THiNC. “The most amazing thing about this movie is that it ever got made. Seriously. It’s an audacious story and an audacious script to try and make on a lower budget scale. What were your favorite portions of the script that were aha’s that seemed intriguing to you at the time? Wasn’t it M. Night who said it took him 50 odd re-writes before he realized Bruce was dead? hahah. Oh, sorry… spoiler alert.”

Kelley Eskridge – “I wrote to a $20M budget and the script had So Much Cool Shit in it. It almost got made about 7 million times over a 10-year period. We (the core producers and I) didn’t believe it could be made for a much lower budget until we heard some of Ben’s ideas. And we did have to adjust some parts of the story pretty radically in order to make it work. So some of my favorite set pieces aren’t there anymore. I would love to have seen those on screen, but I would rather have this gorgeous film with smaller-scale ideas than a film that tries to do big-scale effects for no money. You can always tell.

“My favorite part of the script has always been Ren herself. She’s smart, she’s complex, she’s driven, and she makes her own choices (and mistakes). She makes a pretty intense emotional journey in the film, and that’s what any good film is about for me as a viewer and a writer.”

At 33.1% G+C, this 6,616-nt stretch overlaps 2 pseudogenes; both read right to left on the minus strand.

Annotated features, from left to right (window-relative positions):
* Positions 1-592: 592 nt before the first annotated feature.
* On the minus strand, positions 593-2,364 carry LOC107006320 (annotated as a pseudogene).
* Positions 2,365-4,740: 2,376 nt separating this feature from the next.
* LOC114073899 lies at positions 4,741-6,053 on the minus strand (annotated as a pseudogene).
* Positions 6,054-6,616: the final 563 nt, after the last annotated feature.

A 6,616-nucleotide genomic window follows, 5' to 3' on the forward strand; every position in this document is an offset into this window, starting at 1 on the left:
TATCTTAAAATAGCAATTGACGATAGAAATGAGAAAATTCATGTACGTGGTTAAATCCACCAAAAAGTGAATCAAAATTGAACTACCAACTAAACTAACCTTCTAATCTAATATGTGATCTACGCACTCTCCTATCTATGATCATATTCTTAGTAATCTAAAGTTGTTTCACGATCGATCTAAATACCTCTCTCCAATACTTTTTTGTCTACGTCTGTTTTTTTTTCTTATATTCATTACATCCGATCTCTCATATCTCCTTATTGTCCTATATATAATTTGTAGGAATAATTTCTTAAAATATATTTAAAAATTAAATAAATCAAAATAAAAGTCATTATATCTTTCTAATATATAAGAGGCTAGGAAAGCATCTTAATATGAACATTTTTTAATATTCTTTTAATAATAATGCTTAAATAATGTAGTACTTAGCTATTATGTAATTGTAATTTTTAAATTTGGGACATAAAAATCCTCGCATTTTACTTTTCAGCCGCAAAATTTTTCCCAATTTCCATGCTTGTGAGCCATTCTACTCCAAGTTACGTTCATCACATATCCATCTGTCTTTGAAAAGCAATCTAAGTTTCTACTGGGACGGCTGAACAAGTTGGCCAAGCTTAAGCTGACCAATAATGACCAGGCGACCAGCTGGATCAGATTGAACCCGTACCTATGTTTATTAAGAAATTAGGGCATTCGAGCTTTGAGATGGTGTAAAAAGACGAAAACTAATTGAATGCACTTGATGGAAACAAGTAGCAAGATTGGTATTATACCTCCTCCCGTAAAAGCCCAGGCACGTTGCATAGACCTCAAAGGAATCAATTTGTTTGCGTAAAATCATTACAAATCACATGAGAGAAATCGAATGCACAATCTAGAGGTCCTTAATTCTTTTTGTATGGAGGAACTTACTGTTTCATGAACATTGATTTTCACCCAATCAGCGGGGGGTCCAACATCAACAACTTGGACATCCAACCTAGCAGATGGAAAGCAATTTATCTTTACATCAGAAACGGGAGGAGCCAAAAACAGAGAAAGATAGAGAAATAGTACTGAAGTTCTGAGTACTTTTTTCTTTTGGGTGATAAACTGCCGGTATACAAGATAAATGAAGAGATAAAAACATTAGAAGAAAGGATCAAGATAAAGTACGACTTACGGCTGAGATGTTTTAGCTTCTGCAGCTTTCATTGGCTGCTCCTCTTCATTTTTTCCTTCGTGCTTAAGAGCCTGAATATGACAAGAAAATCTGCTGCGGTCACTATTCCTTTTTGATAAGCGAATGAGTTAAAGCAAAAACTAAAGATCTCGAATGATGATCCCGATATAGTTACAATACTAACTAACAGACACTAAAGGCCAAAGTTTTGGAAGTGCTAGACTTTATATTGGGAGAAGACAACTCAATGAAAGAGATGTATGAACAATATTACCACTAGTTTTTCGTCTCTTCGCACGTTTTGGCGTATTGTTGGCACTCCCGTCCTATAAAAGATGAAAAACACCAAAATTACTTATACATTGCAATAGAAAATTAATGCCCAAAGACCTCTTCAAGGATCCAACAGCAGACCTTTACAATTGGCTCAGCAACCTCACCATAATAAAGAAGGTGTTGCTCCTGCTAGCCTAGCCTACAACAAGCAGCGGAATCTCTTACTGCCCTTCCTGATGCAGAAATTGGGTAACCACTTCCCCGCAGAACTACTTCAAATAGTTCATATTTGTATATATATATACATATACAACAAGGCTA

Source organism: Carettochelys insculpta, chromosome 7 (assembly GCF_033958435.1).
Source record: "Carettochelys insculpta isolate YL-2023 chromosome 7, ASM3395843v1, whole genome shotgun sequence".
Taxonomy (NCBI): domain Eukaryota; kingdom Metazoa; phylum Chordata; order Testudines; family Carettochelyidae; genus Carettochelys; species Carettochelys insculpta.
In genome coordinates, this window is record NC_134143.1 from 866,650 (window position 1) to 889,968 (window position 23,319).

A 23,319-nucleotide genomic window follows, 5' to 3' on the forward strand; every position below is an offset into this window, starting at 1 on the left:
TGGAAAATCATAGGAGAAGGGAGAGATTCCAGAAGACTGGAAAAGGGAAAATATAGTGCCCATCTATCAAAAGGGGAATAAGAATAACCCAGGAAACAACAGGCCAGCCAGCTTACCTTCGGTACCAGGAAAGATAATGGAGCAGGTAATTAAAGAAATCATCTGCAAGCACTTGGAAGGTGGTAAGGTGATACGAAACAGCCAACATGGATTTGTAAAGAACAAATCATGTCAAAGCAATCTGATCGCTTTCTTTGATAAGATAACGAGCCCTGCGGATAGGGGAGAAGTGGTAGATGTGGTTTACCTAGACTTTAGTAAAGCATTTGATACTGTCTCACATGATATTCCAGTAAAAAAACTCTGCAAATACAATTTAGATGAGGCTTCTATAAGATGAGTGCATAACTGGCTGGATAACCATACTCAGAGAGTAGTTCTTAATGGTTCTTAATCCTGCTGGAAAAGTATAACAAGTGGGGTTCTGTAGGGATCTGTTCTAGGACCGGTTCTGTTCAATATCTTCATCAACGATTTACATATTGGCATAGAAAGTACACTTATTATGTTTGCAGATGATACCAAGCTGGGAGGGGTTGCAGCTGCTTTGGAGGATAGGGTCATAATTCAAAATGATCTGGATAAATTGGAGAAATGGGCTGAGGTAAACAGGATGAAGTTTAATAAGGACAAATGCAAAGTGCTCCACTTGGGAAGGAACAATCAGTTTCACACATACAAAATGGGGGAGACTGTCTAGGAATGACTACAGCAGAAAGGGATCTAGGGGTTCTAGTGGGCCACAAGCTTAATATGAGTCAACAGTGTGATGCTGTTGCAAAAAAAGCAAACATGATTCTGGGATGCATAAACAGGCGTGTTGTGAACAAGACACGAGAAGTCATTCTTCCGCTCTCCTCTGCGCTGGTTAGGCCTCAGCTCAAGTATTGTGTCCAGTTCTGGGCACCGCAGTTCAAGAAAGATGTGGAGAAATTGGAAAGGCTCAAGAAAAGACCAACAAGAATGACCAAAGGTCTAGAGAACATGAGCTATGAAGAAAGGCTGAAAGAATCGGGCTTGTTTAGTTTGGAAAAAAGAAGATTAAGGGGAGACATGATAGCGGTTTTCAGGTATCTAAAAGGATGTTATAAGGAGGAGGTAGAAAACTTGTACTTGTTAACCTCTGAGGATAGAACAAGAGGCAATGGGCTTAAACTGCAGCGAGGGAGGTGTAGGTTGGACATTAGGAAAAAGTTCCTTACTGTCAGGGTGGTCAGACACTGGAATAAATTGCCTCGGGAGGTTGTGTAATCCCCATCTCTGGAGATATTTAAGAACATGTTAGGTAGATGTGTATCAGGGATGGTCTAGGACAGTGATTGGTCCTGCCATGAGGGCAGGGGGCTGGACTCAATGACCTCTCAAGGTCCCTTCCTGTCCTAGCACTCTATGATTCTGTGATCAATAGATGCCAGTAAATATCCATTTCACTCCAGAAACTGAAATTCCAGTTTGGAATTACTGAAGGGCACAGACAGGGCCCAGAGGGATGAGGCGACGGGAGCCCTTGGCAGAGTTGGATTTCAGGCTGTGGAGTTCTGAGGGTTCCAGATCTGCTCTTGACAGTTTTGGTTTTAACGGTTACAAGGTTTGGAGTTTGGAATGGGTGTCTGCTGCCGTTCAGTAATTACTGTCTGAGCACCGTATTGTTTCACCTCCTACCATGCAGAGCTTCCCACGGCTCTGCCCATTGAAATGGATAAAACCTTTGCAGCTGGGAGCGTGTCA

THiNC. “The role of Ren’s father was interesting to me in that he had a significant impact on the story, but only a bit part. He was the initial creator of the idea and yet almost a recluse. His story is almost 100% hinted at. But it also drove many of Ren’s internal mechanics as well. Did he originally have a bigger part? Can you tell me more about him or the process around that character?”

Kelley Eskridge – “No, his part is about the size it’s always been. The story isn’t about him and the drug’s creation, it’s about her and what she’s trying to do with it (and how far she will go to make that happen). I’ve always thought of Robert as very interesting and necessary backstory for Ren. And as a woman writer, I think it’s way way way too easy for stories about women protagonists to get warped into stories about the men around them.”